Division A - Public Relations Programs
Category 1 - Community Relations
Rollins College and the Orlando Science Center Team up for Sweater Drive in Honor of Mr. Rogers
Ann Marie Varga, Jeni Hatter, Jeff Stanford

Golden Image Award
Judges' Award

Research/Situation Analysis: Research/Situation Analysis: As part of a traveling exhibit, the Orlando Science Center (OSC) recreated the Mister Rogers Neighborhood as an exhibit, which was full of hands-on activities for kids. The exhibit, which was on display at the OSC from December 1, 2006 through January 1, 2007, honored Rollins College’s most famous alumnus who lived in Winter Park until he graduated in 1951. His television show, Mister Rogers' Neighborhood, debuted in 1968 and is the longest-running program in the history of public TV. Rogers died in 2003 at the age of 74. Fred Rogers was inspired by the words “Life is for Service,” which he saw engraved in marble at Rollins College. Because he dedicated his life to teaching others and encouraging them to give back to the community, Rollins College and the OSC decided to collaborate on a Sweater Drive in honor of Mr. Rogers’ legacy. After contacting a local homeless shelter, it was decided that a collection of new and gently used men’s, women’s and children’s sweaters were needed to help many people stay warm during the winter. Since he was known for his signature sweater, which he changed into for ever show, it seemed a perfect symbol and opportunity to bring the Central Florida community together to help its own neighbors.

Objectives: Our objectives were to:
1) partner with at least two other local organizations and maximize the opportunity to garner contributions to the sweater drive, 2) garner at least one media placement, 3) increase awareness about Fred Rogers’ connections and contributions to the Central Florida community through media coverage and getting the word out about the effort, 4) collect 300 sweaters for the effort, and 5) provide several Rollins students with an opportunity to participate in a community service project.

Implementation: It was decided the Sweater Drive would be held during the month of December 2006. Sweater collection boxes were decorated by Rollins students and placed at eight locations on the Rollins campus, as well as at Winter Park City Hall, the Winter Park Public Library and at the OSC. The boxes were checked and emptied weekly throughout the month. We got the word out to members of the Rollins community and the public through promotion in our internal faculty and staff electronic newsletter and on the Rollins Web site (see attachments 1 and 2). The City of Winter Park assisted by posting the Sweater Drive information on its Web site (see attachment 3) and the OSC included a story on it in SCOPE, its quarterly magazine (see attachment 4). The magazine is mailed out to more than 5,000 households in Central Florida. Another 10,000 are distributed onsite at the OSC and also at outreaches and other promotional appearances. SCOPE magazine is OSC’s main marketing and communications tool. Posters were also placed throughout the community with details on the effort (see attachment 5).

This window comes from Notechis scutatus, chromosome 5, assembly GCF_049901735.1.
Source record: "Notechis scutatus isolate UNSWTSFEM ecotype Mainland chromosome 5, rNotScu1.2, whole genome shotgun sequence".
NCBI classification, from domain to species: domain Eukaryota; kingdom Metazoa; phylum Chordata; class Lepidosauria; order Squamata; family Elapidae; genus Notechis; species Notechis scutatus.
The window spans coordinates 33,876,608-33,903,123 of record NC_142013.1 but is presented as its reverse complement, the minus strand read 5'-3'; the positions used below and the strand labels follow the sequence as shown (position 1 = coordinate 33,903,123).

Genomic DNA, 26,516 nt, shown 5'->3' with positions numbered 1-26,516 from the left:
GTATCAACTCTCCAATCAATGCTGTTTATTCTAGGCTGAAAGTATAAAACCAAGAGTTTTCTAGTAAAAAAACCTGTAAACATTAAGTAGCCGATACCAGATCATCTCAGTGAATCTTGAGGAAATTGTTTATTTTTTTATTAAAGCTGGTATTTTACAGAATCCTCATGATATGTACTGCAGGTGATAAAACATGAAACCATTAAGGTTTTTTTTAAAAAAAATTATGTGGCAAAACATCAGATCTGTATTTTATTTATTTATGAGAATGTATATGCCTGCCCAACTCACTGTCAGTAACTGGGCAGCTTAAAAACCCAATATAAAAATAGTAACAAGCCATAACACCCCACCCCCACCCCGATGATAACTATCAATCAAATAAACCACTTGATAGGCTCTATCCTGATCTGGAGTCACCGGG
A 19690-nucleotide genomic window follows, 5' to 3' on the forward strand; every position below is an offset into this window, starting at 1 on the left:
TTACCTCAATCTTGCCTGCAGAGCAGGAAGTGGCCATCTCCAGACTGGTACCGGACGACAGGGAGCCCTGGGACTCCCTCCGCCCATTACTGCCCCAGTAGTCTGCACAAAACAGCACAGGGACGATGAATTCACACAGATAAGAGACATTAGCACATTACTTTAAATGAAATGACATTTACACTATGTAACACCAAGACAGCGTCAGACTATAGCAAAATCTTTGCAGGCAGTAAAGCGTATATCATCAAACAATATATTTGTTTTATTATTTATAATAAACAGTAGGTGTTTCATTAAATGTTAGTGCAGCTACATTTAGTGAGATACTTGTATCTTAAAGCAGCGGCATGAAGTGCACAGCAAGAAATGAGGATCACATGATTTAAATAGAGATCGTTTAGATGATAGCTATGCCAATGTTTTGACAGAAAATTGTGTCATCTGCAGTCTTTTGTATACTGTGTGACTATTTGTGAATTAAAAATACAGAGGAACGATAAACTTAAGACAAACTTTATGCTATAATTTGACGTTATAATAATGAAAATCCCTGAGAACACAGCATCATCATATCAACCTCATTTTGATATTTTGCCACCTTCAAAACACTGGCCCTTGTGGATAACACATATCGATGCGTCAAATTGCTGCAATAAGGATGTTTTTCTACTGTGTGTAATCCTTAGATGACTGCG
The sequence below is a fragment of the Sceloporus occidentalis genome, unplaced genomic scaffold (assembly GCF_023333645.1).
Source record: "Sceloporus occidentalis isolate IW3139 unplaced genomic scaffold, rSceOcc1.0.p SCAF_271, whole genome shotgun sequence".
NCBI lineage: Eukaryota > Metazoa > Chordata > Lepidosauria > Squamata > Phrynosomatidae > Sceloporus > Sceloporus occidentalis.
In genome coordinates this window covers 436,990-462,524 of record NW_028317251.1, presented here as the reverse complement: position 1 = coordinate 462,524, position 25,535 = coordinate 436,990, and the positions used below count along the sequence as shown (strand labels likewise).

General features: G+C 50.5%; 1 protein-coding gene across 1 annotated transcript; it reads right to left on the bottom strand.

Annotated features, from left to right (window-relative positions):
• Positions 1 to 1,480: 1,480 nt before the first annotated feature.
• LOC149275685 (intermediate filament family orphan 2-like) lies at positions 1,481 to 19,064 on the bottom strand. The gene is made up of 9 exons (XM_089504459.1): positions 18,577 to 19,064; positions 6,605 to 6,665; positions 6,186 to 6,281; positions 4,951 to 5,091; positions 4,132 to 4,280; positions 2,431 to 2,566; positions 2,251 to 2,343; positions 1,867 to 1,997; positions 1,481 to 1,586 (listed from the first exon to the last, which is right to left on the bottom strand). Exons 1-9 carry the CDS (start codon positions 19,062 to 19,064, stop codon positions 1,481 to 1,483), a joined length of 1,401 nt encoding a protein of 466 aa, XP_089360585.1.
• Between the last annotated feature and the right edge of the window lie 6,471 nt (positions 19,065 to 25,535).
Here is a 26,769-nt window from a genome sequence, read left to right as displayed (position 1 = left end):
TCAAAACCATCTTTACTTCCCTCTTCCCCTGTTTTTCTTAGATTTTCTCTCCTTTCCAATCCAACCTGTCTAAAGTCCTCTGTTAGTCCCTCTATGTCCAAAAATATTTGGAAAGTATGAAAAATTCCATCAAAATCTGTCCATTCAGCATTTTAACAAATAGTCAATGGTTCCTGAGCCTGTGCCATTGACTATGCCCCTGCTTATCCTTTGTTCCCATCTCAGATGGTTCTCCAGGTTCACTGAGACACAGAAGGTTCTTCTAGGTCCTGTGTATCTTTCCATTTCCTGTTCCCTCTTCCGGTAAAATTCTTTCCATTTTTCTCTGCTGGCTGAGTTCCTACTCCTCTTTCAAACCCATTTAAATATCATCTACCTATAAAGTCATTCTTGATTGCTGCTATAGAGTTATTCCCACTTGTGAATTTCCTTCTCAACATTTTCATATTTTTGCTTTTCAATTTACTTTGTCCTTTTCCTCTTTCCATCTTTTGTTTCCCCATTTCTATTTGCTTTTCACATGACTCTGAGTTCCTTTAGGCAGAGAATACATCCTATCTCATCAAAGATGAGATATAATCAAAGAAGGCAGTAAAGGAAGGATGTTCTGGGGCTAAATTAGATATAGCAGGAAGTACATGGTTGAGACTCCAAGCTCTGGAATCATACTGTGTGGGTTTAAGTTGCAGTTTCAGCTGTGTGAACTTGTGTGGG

We encouraged people to look for sales on sweaters while holiday shopping and to go through their closets and donate sweaters for this worthwhile cause. It was collectively decided the best way to maximize the potential for a media story would include reaching out to individual reporters via e-mail and following up with phone calls. The main goal was for Central Florida News 13 (the local 24-hour BrightHouse Networks station) to cover the effort as a “Building Community” piece. One of the characters from the TV show, Mr. McFeely came to visit the exhibit and we invited the media to visit the OSC on that day.

Evaluation: With regard to our original objectives:
1) We worked with three other organizations, including the City of Winter Park, the Winter Park Library and the Orlando Science Center. This allowed us to maximize the opportunity to get the word out about the effort.
2) We garnered two media placements on the Sweater Drive on Central Florida News 13 for a “Building Community” feature and www.cfnews13.com (see attachment 6). When the Central Florida News 13 reporter arrived to videotape the story on the Sweater Drive, after interviewing Mr. McFeely, he decided to do an additional story on him (see attachment 7) for the station’s “Generation to Generation” segment.
3) Through publicizing the Sweater Drive via media coverage, we were able to increase awareness about Fred Rogers’ connection and contributions to the Central Florida community. The Sweater Drive piece ran 10 times on Central Florida News 13. According to PR Trak, a story measurement tracking tool, more than 127,000 people saw the story.
4) We collected more than 600 sweaters. This was double our original goal. They were donated to the Orlando Union Rescue Mission in downtown Orlando. More than 300 were given out the week of Christmas and the others were distributed in January 2007.
5) Two student organizations at Rollins (including the Student Government Association and Communiqué) and about a dozen students were able to participate in the Sweater Drive. Students assisted with the project by designing and decorating boxes, distributing flyers and e-mailing students. One Rollins student also appeared in the Central Florida News 13 story.

Budget: The cost associated with this project was about $100 and included the purchase of boxes and decorating materials for them. This was paid for by the Rollins College Office of Public Relations. Staff time involved in this project was about 15 hours and was included in employee salaries.